I am very surprised by Marrakech. I can breathe peacefully here. I walk down the streets without being hustled or hassled. There seems to be less drug dealers and hotel runners here per capita than in most places in Morocco. I am rather impressed. Either the authorities in Marrakech have done a good job in keeping the hustlers away from tourists, the shop keepers have already earned so much money that they do not need to hire the services of touts and faux guides, or the tourist cloud is so think that poor little me can slip through the crowd undetected by barnacles, leeches, and touts- and I therefore do not really notice the hassles that other people are being put through. Maybe it is a little of all three.
The way I figure it is if one were in the market for a pig they would select the biggest, plumpest one they could find. And in this city of fat pigs (tourists with money), I look like the gauntest, poorest, degenerate piglet of them all. Needless to say, I am not bothered here.
But all humor aside, not many tourists or travelers seem to be getting hassled by touts here in Marrakech. This city is a world away from Fez. You can really walk down the streets without being eaten by sharks. You cannot mind a place like this. I almost really like it here. I have all the amenities here of a city with a high tourist population- good internet, cheap food, cheapish room- without the expected drawbacks- touts, tour runners, barnacles, and rip-off vendors. As Andy puts it, the Standard Deviation of Culture seems to be surprisingly low in Marrakech for the huge numbers of tourists the city attracts. I am impressed, I was expecting to step off the plane into the belly of the tourist inferno. I must say that I was wrong. These are only my impressions . . .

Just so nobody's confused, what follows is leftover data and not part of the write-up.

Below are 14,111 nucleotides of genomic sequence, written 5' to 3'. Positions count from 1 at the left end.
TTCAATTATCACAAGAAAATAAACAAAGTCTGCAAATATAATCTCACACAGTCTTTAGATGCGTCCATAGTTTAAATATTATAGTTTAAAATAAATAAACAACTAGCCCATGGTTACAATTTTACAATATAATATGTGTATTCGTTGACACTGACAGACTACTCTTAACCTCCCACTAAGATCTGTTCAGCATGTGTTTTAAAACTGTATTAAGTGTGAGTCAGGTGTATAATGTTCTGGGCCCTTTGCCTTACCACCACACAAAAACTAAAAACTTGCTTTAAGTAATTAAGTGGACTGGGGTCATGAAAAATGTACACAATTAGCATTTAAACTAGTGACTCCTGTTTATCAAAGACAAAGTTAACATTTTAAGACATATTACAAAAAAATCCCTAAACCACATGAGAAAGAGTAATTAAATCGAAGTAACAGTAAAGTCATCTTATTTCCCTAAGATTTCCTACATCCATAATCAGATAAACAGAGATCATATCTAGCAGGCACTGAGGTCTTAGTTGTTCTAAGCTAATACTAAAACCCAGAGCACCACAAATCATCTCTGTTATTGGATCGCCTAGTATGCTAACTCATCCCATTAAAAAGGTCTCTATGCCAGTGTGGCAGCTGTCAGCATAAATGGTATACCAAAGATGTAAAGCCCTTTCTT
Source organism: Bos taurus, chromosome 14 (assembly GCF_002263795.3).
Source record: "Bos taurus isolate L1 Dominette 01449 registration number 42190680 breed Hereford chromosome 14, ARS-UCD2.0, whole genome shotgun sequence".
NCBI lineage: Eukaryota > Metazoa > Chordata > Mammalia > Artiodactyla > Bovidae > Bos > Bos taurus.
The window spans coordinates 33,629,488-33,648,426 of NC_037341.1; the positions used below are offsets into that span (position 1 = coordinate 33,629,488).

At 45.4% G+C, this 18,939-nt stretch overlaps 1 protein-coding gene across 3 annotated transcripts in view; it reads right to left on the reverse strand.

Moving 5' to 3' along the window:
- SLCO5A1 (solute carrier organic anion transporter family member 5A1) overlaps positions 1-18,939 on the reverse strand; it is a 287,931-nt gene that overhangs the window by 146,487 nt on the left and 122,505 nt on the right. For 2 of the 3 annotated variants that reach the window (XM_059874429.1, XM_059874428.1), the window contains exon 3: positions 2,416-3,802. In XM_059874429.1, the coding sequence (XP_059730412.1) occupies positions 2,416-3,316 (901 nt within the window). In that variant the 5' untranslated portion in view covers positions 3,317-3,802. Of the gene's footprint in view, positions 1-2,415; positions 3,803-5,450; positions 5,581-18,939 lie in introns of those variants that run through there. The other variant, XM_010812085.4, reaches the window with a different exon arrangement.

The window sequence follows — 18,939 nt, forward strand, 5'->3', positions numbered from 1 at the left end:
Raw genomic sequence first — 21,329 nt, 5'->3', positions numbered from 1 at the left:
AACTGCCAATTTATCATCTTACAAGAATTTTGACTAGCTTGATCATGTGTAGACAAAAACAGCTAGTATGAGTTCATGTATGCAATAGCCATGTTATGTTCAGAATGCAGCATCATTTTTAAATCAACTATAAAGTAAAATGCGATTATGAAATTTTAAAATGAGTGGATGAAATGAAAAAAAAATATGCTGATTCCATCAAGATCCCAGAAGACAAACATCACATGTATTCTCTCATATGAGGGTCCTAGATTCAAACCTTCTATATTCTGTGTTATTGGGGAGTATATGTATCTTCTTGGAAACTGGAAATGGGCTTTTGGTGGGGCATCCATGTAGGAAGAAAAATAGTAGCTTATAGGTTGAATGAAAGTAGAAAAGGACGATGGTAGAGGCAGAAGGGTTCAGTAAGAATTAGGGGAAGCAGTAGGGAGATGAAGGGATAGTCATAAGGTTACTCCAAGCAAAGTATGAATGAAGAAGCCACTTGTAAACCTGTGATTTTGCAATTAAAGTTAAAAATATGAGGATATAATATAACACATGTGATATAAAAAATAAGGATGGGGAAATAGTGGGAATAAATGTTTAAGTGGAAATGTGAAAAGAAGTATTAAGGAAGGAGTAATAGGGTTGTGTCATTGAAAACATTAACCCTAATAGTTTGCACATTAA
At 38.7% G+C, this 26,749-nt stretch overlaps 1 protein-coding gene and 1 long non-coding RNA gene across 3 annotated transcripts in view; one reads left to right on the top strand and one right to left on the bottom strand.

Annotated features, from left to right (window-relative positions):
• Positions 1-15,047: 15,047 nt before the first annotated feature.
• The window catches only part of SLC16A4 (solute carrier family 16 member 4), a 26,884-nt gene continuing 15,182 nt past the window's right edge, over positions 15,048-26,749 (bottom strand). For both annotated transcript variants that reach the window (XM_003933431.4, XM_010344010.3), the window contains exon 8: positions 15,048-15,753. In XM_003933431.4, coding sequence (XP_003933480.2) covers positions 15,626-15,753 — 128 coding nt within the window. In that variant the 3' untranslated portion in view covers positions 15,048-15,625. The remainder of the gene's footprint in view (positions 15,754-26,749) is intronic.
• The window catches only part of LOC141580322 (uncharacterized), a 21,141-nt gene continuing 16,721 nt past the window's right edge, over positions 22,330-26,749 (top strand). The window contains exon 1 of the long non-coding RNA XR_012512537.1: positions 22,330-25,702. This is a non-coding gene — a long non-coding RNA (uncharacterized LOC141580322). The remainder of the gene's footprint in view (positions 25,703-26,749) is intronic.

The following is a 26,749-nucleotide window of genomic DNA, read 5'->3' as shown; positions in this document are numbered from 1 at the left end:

Mira and I got an acceptably priced room in the Hotel El Bochra, which is right down in the heart of the medina. I worked the manager a little on the price and got a double for around the same price as two dorm-beds in the youth hostel. The room, bathroom, and hotel is clean, and the staff speak with smiles that I feel are genuine. There is an electrical outlet in the room, and guests are permitted to hang out on the roof top terrace, which has a decent view of the High Atlas mountains in the distance. I can not ask for anything more. I am comfortable here in Marrakech. I was not expecting this.
Travel is a funny experience. You can never expect anything at any time. You can only take what you have in the moment and run with it. All too often the beautiful utopia at the end of the road turns out to be pile of mud, and the pile of mud town that you happen to stumble into ends up being a truly beautiful place. You can not take anyone’s advice when you plan your journey. Just pick a dot on the map that attracts your attention and go there without asking questions. You will be surprised.
For better or worse.
Cheap Eating Traveler